Children learn language by listening to stories, songs and everyday speech. Your baby loves to hear your voice when you read, even if they don’t even know what a book is.
Talk, Talk, Talk
Keep talking! Talking helps your baby learn language, so it’s important to talk to them a lot – about anything. Describe what you’re doing or what your child is doing, even if they are too young to reply. They might not understand what you say, but they will hear and remember sounds. These sound memories help your child learn to talk as they get older, and later it will help them learn to read.
When your child starts to talk, reply with extra words. These new words will help build your child’s language. For example, if your child says, “Car,” you could say, “Look at that fast, blue car.” Using a range of words when you talk can really help your child learn.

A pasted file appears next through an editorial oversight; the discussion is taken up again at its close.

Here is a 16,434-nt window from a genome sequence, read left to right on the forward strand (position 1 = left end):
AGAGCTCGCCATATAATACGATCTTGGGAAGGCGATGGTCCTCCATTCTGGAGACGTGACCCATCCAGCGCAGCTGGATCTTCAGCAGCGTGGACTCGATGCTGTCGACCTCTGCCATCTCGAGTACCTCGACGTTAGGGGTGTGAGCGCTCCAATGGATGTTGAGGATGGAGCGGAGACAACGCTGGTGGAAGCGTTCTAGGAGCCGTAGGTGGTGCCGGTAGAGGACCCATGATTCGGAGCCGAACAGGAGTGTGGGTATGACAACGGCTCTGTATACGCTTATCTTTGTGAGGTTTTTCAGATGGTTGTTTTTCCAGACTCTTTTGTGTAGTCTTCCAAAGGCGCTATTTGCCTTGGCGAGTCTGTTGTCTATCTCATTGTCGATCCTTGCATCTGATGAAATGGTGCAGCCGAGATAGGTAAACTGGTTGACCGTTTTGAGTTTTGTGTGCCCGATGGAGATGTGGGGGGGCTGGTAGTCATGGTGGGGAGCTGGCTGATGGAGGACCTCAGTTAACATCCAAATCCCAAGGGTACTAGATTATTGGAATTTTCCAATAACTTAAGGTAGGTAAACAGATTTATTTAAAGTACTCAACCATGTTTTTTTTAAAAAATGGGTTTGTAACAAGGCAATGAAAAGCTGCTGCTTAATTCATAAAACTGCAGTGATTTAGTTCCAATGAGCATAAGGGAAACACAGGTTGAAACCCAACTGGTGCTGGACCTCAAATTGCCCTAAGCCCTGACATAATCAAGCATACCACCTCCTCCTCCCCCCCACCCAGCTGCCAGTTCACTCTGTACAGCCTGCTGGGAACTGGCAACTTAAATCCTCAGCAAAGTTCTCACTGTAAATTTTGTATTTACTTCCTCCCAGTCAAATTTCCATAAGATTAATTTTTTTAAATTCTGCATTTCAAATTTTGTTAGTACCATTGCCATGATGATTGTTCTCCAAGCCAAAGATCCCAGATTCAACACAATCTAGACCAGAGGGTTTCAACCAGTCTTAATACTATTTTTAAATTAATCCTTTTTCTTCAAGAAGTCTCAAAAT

Sing Your Heart Out
Sing nursery rhymes, songs and chants. Play, dance and make gestures that go along with the words and watch how your child reacts. By doing this you are helping your child hear the sounds of language, and connecting the words with your actions.
It can be hard for young children to recognize letters on a page. When your child is learning the letters of their name, you can help them by making the letters out of different types of material. You could use card, cloth, plastic or Play-Doh – children love to touch different things, and it will help them learn the letters.
Show your child a picture and ask them what it is. It can be anything familiar – food, toys, furniture, animals. This will help them learn more words and connect an object to a word, which is important for learning to read.
Read to your baby or toddler as much as you can. They love hearing the sound of your voice, even when it’s the same story time and again. It probably won’t be as fun for you, but listening to the same story will help your child recognize and remember words.